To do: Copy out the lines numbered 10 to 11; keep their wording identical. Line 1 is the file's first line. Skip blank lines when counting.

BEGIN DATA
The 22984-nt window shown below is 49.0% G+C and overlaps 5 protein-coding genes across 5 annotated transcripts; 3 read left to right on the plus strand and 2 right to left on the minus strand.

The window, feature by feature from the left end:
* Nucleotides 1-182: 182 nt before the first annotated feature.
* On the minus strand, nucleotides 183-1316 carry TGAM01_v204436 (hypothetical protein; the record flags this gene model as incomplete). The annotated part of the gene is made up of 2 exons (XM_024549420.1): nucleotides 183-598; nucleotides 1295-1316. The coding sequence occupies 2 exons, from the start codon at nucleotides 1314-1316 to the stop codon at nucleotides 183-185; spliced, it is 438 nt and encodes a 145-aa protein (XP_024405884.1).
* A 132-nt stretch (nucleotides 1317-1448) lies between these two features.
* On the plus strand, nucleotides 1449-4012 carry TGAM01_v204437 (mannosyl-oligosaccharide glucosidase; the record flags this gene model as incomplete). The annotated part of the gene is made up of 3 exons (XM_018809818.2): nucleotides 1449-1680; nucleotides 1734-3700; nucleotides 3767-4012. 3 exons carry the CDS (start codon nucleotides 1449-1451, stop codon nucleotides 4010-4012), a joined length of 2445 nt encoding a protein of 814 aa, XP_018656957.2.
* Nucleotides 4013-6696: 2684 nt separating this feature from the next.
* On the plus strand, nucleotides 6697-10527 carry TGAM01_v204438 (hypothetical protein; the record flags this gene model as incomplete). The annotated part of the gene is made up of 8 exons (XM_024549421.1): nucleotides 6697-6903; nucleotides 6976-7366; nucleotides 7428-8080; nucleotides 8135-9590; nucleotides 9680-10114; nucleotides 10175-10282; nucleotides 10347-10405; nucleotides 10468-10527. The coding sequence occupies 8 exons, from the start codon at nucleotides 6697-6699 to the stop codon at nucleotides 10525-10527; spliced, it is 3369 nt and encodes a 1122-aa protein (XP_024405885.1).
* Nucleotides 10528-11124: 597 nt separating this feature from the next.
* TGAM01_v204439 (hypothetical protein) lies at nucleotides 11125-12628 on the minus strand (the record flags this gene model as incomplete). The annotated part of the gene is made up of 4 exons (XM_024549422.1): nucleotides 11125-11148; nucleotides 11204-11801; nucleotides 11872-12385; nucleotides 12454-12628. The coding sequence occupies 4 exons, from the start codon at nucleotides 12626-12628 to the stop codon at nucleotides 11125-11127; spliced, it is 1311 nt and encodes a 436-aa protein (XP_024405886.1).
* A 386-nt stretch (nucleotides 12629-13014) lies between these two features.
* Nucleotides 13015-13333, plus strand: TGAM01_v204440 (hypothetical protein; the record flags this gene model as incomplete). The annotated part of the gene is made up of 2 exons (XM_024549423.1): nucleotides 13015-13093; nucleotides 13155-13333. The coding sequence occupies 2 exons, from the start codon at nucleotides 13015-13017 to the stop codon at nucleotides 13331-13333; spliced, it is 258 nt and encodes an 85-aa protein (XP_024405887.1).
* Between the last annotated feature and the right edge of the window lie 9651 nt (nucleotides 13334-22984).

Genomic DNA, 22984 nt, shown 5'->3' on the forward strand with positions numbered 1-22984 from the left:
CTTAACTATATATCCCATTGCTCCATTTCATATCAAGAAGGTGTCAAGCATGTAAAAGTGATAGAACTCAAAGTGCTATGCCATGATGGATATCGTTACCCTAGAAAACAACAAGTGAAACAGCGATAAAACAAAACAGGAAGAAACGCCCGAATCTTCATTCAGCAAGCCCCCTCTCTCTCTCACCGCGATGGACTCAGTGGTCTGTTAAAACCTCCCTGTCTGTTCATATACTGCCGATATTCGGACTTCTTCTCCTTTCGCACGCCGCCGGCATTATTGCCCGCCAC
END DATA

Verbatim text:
* TGAM01_v204439 (hypothetical protein) lies at nucleotides 11125-12628 on the minus strand (the record flags this gene model as incomplete). The annotated part of the gene is made up of 4 exons (XM_024549422.1): nucleotides 11125-11148; nucleotides 11204-11801; nucleotides 11872-12385; nucleotides 12454-12628. The coding sequence occupies 4 exons, from the start codon at nucleotides 12626-12628 to the stop codon at nucleotides 11125-11127; spliced, it is 1311 nt and encodes a 436-aa protein (XP_024405886.1).
* A 386-nt stretch (nucleotides 12629-13014) lies between these two features.